How Transferring Annuities Impacts Your Estate and Heirs

Whenever you gift something to someone, if the overall value of the gift exceeds your annual gift tax exclusion of $14,000 per person per year, that is going to become part of the calculus under the unified estate and gift tax rules. So any gifting to an individual beyond the annual gift tax exclusion limit reduces the remaining exemption for estate and gift tax.

One of the reasons people consider transferring an annuity is because they want to avoid paying the eventual estate taxes created by owning it. Transferring an annuity will remove that concern from your estate in most cases. However, there is an exception to this. That’s called the three-year rule.

How the Three-Year Rule Impacts Your Annuity Transfer

If you die within three years of giving that annuity away, whether you give it to a trust or a person, the value of that annuity will be added back into your estate. As many people are getting rid of their annuities to reduce their estate size, that three-year rule defeats the purpose for giving an annuity away.

This three-year rule doesn’t just apply to annuities. It applies to any transfer you make of an asset when the transfer isn’t made for comparable consideration. Comparable consideration means that if the individual doesn’t pay reasonable value for the item, it’s considered a gift. So you can’t, for example, sell your entire annuity to a relative for $1 to get around transfer rules. However, if you were to sell the annuity outright to a company that buys annuities, that would not be considered a transfer and the three-year rule wouldn’t apply.

Finally, note that none of these transfer rules eliminate the surrender fees associated with early termination of an annuity. If you choose to move the annuity to another carrier for example, under the new owner, surrender fees may still apply. Internal changes of ownership will not, generally, create new fees. When they do apply, surrender fees are usually charged at a tiered level over a set period to time. The percentage you’ll pay to surrender an annuity will be higher in the first years of your contract than toward the end. The chart below shows an example of how surrender fees would decrease over time.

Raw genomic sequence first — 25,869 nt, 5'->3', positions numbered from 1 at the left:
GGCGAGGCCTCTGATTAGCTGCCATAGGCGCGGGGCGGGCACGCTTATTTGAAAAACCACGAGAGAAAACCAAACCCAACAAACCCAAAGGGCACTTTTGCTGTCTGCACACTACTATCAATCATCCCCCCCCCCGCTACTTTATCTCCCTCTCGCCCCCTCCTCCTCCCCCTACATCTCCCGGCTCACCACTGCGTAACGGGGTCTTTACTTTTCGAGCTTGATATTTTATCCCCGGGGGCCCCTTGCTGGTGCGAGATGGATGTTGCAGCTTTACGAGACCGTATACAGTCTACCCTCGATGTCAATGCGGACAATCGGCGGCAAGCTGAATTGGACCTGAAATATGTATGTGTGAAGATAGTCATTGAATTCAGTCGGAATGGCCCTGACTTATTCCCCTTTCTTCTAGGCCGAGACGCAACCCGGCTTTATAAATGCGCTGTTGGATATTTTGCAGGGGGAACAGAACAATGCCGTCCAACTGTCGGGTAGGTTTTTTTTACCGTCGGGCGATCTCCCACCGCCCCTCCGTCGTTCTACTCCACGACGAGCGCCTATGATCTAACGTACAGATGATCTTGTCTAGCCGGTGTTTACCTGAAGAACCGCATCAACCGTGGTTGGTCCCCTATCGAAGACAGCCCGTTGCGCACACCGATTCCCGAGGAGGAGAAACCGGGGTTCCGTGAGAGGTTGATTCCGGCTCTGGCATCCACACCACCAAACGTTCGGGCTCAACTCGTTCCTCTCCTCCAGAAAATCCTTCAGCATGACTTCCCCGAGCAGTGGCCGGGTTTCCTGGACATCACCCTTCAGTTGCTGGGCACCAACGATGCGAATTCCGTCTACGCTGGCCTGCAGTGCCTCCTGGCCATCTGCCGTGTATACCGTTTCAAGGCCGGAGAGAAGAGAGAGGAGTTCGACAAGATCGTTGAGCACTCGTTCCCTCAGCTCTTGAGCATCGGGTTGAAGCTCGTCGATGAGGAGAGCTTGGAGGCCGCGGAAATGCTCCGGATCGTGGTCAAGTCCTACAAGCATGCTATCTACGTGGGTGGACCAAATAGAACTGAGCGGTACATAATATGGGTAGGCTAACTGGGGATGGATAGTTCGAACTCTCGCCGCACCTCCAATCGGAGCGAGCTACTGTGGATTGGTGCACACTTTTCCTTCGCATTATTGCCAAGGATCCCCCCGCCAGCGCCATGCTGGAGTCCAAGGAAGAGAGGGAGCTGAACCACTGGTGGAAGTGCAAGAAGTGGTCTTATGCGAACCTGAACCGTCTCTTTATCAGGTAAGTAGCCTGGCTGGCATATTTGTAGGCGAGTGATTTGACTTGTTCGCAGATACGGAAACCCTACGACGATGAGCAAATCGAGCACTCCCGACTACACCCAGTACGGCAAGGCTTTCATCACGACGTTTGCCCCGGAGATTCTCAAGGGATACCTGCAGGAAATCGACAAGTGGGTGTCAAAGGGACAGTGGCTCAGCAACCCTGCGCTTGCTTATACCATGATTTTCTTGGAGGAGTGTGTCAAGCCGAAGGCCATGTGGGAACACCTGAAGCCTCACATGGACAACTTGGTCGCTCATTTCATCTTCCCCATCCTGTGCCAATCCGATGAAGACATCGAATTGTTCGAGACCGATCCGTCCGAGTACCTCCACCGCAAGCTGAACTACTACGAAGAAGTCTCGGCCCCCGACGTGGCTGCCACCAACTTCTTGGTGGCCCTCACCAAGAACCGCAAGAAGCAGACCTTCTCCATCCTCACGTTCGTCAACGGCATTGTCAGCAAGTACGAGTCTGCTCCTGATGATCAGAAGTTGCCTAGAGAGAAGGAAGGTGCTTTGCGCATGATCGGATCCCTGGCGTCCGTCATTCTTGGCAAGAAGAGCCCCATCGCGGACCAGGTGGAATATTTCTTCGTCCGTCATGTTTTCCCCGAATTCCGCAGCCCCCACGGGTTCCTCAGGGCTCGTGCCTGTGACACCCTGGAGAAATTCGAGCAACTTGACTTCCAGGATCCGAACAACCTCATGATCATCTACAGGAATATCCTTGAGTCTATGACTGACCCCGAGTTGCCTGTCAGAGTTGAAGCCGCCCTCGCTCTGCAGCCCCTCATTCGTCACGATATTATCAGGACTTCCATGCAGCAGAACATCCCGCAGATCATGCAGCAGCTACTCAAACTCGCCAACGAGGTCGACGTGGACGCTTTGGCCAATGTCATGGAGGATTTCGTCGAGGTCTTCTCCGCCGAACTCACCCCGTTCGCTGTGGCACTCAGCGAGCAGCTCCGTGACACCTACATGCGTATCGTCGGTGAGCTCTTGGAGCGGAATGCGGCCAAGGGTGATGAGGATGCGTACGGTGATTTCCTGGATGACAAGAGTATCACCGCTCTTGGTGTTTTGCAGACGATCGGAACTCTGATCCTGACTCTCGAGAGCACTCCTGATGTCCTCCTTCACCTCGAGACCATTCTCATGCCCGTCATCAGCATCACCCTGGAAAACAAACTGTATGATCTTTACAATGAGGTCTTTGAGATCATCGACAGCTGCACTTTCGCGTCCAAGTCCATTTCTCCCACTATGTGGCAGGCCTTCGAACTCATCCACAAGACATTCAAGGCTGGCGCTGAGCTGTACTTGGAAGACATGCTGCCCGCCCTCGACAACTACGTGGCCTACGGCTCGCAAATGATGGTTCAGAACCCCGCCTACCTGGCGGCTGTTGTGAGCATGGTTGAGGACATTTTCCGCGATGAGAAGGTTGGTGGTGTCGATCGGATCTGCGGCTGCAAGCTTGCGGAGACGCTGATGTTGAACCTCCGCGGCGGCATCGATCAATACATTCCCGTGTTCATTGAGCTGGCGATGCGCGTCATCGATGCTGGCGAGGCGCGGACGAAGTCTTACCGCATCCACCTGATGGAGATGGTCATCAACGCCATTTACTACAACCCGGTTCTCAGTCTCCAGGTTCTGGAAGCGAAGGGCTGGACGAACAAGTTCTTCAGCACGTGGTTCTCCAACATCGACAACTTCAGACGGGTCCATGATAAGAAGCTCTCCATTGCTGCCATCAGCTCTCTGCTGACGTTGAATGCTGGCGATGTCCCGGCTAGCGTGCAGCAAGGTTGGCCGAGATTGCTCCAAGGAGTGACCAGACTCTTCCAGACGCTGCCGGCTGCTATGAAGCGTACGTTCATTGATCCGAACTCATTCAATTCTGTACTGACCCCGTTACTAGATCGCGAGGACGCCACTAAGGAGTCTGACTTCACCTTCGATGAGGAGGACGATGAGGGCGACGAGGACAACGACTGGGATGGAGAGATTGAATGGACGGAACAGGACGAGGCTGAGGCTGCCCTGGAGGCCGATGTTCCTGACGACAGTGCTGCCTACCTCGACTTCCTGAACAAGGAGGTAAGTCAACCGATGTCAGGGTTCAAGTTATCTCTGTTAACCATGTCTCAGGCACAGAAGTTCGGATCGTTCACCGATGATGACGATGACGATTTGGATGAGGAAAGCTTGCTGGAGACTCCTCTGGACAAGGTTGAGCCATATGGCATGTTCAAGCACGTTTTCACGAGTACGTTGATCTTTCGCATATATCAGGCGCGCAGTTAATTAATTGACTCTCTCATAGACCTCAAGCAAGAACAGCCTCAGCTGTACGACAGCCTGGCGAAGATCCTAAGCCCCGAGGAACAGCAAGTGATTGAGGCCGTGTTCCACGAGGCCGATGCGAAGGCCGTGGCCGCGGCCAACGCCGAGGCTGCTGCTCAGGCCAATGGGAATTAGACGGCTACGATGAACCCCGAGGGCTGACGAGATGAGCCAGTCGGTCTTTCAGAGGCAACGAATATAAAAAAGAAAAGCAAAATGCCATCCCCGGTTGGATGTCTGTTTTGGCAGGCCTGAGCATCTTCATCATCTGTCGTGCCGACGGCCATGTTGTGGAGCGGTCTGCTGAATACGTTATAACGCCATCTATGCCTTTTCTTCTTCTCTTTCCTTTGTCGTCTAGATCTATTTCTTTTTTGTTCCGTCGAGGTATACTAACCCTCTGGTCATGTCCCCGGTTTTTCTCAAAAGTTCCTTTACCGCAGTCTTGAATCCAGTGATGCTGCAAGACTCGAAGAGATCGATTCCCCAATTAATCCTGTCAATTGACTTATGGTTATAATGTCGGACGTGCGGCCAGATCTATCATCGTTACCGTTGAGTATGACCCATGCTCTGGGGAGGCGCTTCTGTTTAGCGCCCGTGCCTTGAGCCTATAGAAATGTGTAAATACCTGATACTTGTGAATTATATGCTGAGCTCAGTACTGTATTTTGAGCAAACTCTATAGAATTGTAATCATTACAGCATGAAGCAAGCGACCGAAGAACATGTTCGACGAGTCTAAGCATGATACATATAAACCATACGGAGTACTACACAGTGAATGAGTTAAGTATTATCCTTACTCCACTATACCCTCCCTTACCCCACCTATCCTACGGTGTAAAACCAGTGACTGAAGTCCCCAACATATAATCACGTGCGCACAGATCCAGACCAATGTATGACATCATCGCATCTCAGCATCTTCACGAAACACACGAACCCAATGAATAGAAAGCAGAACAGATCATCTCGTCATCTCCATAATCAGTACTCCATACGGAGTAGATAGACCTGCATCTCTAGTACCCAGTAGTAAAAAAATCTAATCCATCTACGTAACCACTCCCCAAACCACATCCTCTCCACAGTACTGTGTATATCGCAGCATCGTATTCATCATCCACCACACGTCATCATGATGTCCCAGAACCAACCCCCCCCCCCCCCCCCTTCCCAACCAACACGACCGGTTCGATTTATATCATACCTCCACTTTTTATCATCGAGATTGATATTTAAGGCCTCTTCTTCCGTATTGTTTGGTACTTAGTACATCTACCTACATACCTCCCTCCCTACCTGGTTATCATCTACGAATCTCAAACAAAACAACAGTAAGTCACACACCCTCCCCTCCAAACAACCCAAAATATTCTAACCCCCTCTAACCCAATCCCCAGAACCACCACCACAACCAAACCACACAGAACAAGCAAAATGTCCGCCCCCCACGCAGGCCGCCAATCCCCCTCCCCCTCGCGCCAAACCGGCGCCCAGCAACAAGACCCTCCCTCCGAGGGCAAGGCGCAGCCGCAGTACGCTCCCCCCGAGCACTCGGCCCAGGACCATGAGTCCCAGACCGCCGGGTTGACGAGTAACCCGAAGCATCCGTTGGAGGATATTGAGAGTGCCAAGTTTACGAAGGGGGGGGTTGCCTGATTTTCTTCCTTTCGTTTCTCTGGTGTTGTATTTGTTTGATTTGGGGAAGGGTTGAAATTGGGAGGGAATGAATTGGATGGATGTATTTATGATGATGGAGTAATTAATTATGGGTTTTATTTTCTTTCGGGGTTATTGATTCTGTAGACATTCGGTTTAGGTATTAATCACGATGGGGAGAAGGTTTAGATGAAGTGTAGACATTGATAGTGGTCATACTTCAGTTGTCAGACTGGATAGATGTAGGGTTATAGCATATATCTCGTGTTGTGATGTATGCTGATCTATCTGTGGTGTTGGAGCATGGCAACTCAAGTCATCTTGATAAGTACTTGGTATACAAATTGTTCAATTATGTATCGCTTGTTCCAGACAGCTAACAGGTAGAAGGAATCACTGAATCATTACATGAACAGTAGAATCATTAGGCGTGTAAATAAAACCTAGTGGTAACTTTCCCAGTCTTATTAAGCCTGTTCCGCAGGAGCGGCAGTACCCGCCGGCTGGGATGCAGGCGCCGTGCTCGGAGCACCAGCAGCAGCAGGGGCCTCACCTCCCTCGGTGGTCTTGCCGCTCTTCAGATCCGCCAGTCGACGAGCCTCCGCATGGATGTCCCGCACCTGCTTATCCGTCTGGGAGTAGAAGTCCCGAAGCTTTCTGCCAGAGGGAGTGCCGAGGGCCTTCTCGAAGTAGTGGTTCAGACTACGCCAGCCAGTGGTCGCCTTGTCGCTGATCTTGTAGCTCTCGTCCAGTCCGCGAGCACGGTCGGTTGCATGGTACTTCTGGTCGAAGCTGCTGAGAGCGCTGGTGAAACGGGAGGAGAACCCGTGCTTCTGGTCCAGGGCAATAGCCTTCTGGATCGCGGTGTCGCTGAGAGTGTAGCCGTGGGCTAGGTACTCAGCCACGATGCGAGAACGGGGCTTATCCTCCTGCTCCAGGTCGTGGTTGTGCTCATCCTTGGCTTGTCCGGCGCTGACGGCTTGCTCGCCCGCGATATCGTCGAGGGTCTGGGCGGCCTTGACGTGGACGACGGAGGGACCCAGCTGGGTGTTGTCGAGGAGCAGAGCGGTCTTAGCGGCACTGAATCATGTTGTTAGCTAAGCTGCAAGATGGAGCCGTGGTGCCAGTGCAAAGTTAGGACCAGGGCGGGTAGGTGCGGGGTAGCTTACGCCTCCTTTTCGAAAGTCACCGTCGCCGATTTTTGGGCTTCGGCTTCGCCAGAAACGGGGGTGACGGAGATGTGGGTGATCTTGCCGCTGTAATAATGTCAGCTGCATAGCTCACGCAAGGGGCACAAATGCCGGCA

transferring annuities, the tiered-surrender-fee-example

Often, when you try to get out of an annuity, you’re going to deal with fees and tax implications. Changing ownership with the same carrier can be a viable option for avoiding these fees.  Surrendering an annuity for a new annuity with a different carrier in the name of the new owner will often entail surrender charges since it would not qualify as a 1035 exchange since that requires identical ownership. That’s why we recommend consulting with a true annuity professional before proceeding, they can help you decide the strategy that will work best for you, when transferring annuities to reduce taxes.

Exchanging the Annuity to Eliminate Taxes

The IRS allows you to exchange an out-of-date non-qualified contract for a more recent contract that may be more suitable. Under a 1035 exchange, you can replace that old annuity for a better one, without having to pay taxes on any gain in the policy provided you follow the 1035 exchange rules.

If someone wanted to provide for heirs using an annuity, we would recommend making them the beneficiary of the annuity in the event of your death, rather than giving it to them outright. This is because the annuitant can then expand the payments and create a stream of income based on their lifetime. Here’s how the scenario works:

  1. You trade an old, underperforming non-qualified annuity for a new one under a 1035 exchange.
  2. As the annuity is non-qualified, no required minimum distributions are due. As such, you allow the annuity to continue accumulating value until you pass away.
  3. On your death, the beneficiary can elect to become the new owner of the annuity and can receive payments based on their own lifespan.

This process allows one annuity to last several lifetimes by using a “stretch” provision. Stretch provisions can be complex and vary by carrier and type of asset. It is important to be sure that the insurance company you are using or are considering can accommodate your “stretch” goals.

Another benefit to the 1035 exchange is that in some rare cases, the insurance companies will waive any surrender charges made as part of one of these qualified transfers provided the annuity remains with the same insurance company. However, if you want your annuity to benefit your heirs now, and a 1035 exchange is not the answer, you may consider transferring it to a trust. Just be aware of fees and tax considerations.

Transferring an Annuity to a Trust